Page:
October 19, 2018
Study involving hundreds of patient samples may reveal new treatment options for patients facing an aggressive form of leukemia
After more than five years and 672 patient samples, researchers have published the largest cancer dataset of its kind for a form of leukemia. The study, titled “Functional Genomic Landscape of Acute Myeloid Leukemia” and led by OHSU Knight Cancer Institute in Portland, was published in Nature. Representatives from 11 academic medical centers, including The University of Kansas Cancer Center, played key roles in collecting and analyzing the 672 samples of cancer cells from 562 patients. Pharmaceutical and biotechnology companies, 11 in total, also contributed to the effort, by supplying drugs for testing.
Acute myeloid leukemia, or AML, has a low survival rate: less than 25 percent of newly diagnosed patients survive beyond five years. Developing effective, targeted AML therapies has proved challenging because AML is not a single disease, but a disease of many types with gene mutations and chromosome abnormalities that vary patient to patient. Consequently, the standard of care has largely remained unchanged for the past 40 years.
The study is part of the Leukemia & Lymphoma Society’s Beat AML initiative, a large-scale collaboration launched in 2013 that brings together academic medical centers with large AML programs, patients and pharmaceutical companies to analyze the genomic causes of AML and identify new treatment options. The long-term goal of BEAT AML is to develop personalized treatments for each patient with AML based on their disease biology and specific mutation pattern.
“The goal of this first phase of the Beat AML initiative is to better understand the drivers for AML, which then help us figure out the best treatment for each individual patient. This program is a tremendous example of the innovation and commitment the Leukemia & Lymphoma Society provides to blood cancer patients,” said Scott Weir, PharmD, PhD, director of the University of Kansas Medical Center’s Institute for Advancing Medical Innovation.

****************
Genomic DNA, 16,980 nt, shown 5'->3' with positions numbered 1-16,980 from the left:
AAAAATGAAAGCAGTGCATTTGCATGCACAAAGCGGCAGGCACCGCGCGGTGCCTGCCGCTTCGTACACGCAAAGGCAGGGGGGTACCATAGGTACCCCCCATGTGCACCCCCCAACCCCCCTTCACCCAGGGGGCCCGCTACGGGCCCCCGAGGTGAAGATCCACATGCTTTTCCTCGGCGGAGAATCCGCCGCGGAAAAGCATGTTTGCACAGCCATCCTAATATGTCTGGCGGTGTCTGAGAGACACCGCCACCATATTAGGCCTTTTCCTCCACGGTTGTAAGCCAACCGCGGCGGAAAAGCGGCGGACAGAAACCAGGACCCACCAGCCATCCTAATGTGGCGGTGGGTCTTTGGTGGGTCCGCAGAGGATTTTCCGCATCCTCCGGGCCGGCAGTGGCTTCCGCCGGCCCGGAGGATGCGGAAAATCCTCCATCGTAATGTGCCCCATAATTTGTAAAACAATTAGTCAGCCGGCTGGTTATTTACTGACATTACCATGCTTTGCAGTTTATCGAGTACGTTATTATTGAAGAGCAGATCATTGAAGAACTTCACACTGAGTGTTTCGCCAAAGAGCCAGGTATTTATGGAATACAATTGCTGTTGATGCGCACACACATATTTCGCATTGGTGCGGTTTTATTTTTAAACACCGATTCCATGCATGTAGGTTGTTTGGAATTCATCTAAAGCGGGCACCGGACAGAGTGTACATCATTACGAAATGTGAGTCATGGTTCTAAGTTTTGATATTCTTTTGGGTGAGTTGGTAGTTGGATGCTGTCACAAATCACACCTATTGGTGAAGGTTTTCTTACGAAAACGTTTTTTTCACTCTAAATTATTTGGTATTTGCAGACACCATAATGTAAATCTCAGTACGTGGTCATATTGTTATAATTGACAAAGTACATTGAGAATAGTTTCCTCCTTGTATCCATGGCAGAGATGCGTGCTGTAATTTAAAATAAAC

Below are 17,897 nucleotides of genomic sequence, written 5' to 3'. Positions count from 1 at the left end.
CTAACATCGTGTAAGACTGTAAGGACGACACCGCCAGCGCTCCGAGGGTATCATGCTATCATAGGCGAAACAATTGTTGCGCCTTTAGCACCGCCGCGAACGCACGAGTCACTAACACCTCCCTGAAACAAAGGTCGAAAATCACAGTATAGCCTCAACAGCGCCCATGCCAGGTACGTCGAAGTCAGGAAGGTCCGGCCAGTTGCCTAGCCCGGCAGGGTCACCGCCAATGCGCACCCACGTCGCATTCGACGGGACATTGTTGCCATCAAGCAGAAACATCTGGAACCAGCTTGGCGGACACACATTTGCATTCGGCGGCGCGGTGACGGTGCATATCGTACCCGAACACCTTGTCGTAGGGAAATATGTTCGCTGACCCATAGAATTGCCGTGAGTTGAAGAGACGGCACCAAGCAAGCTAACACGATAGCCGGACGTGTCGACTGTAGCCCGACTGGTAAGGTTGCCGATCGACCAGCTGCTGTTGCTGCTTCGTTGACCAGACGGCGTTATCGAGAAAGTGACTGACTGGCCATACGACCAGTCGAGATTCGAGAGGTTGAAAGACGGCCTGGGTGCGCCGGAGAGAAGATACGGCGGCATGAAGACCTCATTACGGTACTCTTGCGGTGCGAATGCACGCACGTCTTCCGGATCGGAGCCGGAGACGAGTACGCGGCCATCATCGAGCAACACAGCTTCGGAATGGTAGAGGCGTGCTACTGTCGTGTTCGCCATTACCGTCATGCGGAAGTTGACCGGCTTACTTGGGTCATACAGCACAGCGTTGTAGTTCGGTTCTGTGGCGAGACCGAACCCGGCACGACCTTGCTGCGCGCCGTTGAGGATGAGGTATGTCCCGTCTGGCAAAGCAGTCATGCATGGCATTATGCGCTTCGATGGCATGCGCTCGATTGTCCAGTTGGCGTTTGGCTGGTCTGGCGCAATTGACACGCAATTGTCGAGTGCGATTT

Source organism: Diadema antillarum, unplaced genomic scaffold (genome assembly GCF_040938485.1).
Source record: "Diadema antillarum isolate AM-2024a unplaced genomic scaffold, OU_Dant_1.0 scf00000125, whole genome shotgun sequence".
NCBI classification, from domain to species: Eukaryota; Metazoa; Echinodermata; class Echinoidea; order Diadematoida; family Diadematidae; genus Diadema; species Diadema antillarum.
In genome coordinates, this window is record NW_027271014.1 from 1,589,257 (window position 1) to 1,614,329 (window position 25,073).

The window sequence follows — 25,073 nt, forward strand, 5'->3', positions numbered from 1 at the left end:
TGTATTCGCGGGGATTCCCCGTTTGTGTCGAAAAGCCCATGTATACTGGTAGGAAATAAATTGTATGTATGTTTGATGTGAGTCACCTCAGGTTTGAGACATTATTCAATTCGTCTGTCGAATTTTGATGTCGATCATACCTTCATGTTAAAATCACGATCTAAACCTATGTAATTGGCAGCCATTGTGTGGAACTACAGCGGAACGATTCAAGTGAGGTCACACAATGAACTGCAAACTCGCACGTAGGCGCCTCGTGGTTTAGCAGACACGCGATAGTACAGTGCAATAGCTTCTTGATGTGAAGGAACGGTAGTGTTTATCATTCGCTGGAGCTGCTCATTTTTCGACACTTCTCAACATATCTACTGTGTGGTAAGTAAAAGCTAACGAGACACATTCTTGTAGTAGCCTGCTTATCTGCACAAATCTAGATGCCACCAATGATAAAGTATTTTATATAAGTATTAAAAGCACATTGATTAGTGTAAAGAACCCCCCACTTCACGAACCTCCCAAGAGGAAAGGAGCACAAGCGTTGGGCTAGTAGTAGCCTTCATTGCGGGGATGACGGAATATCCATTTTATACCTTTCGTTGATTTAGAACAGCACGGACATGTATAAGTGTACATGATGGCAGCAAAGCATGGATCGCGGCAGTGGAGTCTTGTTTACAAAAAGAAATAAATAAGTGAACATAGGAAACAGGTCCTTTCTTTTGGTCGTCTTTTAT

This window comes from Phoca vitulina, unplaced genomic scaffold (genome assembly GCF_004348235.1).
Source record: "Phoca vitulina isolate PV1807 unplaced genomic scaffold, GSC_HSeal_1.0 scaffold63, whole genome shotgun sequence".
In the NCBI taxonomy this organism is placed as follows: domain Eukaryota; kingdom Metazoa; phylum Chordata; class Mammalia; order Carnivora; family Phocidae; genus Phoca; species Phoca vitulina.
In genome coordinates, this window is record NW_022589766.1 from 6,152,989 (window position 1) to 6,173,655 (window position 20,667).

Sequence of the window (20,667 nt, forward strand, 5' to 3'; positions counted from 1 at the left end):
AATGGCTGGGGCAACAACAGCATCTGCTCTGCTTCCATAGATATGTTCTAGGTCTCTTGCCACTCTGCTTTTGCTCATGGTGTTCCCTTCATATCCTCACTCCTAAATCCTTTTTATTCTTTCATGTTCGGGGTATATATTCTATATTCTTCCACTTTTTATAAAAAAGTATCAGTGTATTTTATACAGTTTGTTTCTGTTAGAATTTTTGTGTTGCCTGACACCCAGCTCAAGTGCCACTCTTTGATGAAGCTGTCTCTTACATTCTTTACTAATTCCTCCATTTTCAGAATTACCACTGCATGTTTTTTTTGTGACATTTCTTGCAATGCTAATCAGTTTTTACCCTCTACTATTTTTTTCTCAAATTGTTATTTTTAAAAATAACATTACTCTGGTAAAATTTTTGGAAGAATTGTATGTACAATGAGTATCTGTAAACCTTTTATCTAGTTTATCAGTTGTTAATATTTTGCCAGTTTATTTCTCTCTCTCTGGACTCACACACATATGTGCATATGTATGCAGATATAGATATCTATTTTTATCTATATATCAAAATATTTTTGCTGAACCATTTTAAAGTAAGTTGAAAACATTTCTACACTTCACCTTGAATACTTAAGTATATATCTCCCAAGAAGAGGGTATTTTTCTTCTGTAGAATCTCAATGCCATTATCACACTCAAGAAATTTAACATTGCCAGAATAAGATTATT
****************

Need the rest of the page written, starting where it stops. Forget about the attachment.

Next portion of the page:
“This publication represents the first step in demonstrating the capability of the Beat AML team to rapidly characterize leukemia gene mutations and drug sensitivity of patient samples collected in real-time,” said Tara Lin, MD, director of KU Cancer Center’s Acute Leukemia Program and medical director of the Clinical Trials Office. “This project was a remarkable undertaking and represents five years and the generosity of hundreds of AML patients who participated and contributed their samples to the effort.”
Armed with a comprehensive dataset, researchers can simultaneously test the response of a patient’s leukemia cells to different targeted drugs and combinations of drugs in hopes of determining which medication will be most effective in inhibiting mutations and genetic drivers of the disease. The result is individualized treatment for every AML patient.
The next phase of the project, called the Beat AML Master Trial, is a clinical trial for patients who have been recently diagnosed with AML. KU Cancer Center will be one of the sites treating patients. Patient diagnostic samples will be taken and profiled for chromosomal and genetic abnormalities, as well as drug sensitivities. Doctors receive the results in just seven days. Once the doctor and patient have the results of the predicted best treatment, they decide whether to pursue the new treatment on the BEAT AML trial or try a standard treatment option.
“This is an entirely new way of treating this disease. We are not treating a patient the same way we’ve done before, instead we are looking at each individual, and their specific disease characteristics, and tailoring a treatment exactly for them,” Dr. Lin said.